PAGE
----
Lastly, if your plant is potted in a planter without a drainage hole, get it out of there, stat! You’re putting your plant at a serious risk of soil trouble! We never recommend pots without a drainage hole because this can simply cause way too many variables when it comes to watering. For example, while the surface of the soil may seem dry, sometimes water can get trapped beneath the roots with nowhere to go and your plant will be stricken with consistently wet feet. If your plant is potted in a planter without drainage and is dropping leaves, yellowing, or getting soggy regardless of good light and keeping to what you may think is the correct watering schedule, it is highly likely that your pot’s lack of a drainage hole is the culprit!

Environmental Temperature and Humidity

Okay, so we admit that this factor contains a bit more nuance and variation in visible indicators than other maladies. However, by taking a look at your plants

Are your leaves crisping around the edges, or curling under? It’s possible that the temperature in your space is too low, or your plant is not receiving enough humidity. Most houseplants prefer temperatures between 65 to 80 degrees, and prefer to never live in conditions colder than 55 degrees. During the winter, we keep the heater on in the shop 24/7 to keep plants happy and perky. Calatheas are especially temperature sensitive and will look droopy and tired when they’re cold. So keep those plants away from drafty windows and away from a hot, dry heater. With that said, don’t put your plant right next to a heater! The air from heaters is warm, but dry and will suck moisture out of your plant.

Which leads us to the subject of humidity…

Many houseplants also enjoy high humidity. Dry air can cause leaves to brown and crispy, much like sunburn. If the leaves on your plants are turning dry even though they’re out of direct sun, humidity may be the issue. As silly as it is, a humidifier will solve this problem. Misting can also help, but misting only increases the humidity while you’re spray the plant, not 24/7. Something to keep in mind.

Finally, the big one: Pests

Is your plant beginning to produce misshapen growth? If your plant is acting odd despite good light and watering, and the new growth doesn’t match the plant's existing foliage, it's time to inspect your plant carefully for pests. Look for fuzzy white spots along stems and where the stem and leaf meet, small raised brown dots on the leaves, raised or slightly imbedded spots like scars (small and skinny like scratches), and tiny webs on the undersides of the leaves. These are tell-tale signs that your plant may have attracted mealy bugs, scale, thrips, and spider mites.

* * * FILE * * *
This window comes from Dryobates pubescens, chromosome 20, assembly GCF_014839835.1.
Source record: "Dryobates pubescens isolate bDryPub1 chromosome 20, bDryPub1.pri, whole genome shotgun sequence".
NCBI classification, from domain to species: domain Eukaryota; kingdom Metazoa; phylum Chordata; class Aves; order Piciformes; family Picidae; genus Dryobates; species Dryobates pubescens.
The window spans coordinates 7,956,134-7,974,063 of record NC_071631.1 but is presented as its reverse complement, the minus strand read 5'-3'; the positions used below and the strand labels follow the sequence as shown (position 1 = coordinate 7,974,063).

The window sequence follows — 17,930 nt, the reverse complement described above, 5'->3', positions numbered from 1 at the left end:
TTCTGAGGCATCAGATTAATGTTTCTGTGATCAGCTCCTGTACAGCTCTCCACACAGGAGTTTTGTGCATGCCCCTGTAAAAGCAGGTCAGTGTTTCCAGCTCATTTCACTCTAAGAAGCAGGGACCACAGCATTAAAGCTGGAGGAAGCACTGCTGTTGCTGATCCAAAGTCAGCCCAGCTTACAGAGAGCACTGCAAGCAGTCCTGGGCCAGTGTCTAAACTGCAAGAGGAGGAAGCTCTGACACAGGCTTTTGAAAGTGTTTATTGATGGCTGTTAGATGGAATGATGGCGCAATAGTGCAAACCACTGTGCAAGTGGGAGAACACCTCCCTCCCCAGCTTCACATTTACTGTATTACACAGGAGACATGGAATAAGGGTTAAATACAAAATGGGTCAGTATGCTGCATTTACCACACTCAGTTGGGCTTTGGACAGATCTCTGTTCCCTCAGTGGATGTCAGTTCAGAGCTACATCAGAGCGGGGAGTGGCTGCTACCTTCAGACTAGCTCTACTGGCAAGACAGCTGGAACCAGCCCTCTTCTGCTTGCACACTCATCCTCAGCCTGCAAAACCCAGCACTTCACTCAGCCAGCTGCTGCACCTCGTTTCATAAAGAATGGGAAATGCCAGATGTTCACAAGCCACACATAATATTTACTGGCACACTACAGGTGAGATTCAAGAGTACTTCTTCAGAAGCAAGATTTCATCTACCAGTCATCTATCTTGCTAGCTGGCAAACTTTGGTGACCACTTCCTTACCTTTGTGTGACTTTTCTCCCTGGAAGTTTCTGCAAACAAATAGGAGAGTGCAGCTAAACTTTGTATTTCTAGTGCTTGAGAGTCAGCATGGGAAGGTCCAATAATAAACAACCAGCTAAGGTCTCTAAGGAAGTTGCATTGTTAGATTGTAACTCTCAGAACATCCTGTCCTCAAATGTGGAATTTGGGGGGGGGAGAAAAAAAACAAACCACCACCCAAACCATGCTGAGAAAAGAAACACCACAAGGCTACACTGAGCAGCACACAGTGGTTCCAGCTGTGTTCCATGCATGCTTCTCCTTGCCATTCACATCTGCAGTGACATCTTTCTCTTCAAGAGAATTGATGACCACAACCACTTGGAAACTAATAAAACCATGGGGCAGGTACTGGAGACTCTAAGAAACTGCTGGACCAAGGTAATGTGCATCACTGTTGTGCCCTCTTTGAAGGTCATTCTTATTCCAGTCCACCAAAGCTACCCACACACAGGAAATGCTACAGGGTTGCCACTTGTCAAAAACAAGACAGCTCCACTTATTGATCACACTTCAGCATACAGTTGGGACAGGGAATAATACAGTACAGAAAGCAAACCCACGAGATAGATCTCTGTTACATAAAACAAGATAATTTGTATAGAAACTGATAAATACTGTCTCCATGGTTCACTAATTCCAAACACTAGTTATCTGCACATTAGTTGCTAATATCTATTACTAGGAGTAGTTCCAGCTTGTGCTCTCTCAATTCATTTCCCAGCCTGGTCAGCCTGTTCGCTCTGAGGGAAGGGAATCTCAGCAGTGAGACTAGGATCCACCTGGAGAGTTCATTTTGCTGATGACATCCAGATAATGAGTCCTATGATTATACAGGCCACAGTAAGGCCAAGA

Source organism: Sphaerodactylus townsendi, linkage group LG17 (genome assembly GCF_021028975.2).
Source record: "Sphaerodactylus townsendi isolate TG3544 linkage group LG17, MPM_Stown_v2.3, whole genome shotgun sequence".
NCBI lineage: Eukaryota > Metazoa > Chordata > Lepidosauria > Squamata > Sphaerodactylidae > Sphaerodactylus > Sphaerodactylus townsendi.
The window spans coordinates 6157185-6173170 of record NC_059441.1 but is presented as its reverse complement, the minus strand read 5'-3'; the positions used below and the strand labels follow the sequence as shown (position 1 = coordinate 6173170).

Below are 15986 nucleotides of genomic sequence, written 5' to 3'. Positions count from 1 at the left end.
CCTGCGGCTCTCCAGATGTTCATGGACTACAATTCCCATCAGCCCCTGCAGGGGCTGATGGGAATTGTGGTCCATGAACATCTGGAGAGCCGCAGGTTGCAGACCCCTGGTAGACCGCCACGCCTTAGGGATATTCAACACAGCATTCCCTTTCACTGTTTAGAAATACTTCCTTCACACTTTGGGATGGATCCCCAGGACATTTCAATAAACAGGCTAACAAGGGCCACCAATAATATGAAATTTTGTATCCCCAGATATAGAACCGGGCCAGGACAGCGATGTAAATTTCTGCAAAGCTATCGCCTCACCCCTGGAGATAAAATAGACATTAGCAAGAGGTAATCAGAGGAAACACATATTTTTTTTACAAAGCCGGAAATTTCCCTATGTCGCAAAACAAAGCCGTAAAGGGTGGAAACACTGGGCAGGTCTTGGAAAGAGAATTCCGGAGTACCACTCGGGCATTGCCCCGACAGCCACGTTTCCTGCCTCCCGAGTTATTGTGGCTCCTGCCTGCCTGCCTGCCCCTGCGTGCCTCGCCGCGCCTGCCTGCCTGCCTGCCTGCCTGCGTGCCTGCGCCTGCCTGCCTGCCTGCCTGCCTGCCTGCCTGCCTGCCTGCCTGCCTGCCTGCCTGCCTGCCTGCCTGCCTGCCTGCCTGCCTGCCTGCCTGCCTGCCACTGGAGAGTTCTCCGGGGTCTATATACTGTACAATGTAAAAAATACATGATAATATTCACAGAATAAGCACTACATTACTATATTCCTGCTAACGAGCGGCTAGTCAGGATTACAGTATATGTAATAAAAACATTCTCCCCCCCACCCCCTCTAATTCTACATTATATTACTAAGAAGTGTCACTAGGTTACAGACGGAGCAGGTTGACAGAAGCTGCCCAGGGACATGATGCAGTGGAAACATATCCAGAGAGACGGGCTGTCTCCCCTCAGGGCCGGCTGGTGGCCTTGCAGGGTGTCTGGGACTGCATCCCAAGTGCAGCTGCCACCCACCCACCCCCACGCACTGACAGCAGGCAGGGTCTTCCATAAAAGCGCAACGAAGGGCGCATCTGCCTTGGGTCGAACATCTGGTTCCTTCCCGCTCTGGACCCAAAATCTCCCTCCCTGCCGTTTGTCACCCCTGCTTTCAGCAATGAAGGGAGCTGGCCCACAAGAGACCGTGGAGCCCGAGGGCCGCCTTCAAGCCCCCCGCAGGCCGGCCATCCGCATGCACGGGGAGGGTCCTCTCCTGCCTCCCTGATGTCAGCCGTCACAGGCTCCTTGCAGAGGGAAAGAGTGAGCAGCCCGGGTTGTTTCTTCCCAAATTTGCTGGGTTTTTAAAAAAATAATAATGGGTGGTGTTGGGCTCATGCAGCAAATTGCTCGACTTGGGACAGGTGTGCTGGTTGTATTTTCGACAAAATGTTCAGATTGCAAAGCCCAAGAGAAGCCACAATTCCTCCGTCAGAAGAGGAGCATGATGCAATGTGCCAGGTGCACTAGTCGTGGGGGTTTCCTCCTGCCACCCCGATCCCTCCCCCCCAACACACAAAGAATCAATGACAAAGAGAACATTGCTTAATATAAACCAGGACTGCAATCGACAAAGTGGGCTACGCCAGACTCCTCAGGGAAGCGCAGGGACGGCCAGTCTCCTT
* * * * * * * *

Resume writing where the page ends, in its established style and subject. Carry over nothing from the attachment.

Yeah, we know: EW, EW, EW!

First thing's first: let's get that infected plant quarantined away from your other plants! Pests can move quickly from plant to plant, causing a real funky situation.

The best way to get rid of pests is to clean the visibly infected areas with q-tips dipped in a hydrogen peroxide solution, switching out your swab between each leaf so as not to spread infection from one leaf to the next. Follow this step immediately with a neem oil solution. (We have a house solution available in store and online if you don't have any around the house.) Spray those leaves down weekly for about a month, until all visible signs of bugs have been eradicated.

Next step, let's target that infection at the source: the soil.

We swear by general Fungus Gnat and Mite Control Pellets to attack and prevent against future infection. You can sprinkle the pellets in a thin layer atop the soil, or steep them in water like tea and use when you next water your plant.

Unfortunately, sometimes a plant will be too far gone to save.

And that's okay! It's not your fault. We promise. Learning to care for plants is a constant learning process, and we gain the most valuable plant knowledge when we get that hands-on experience of troubleshooting and trial and error.

A good thing to keep in mind: our staff is always here to advise you and guide you through the plant care process! You can stop by, e-mail us or shoot us a livechat online and we'll help get to the bottom of what's goin' on!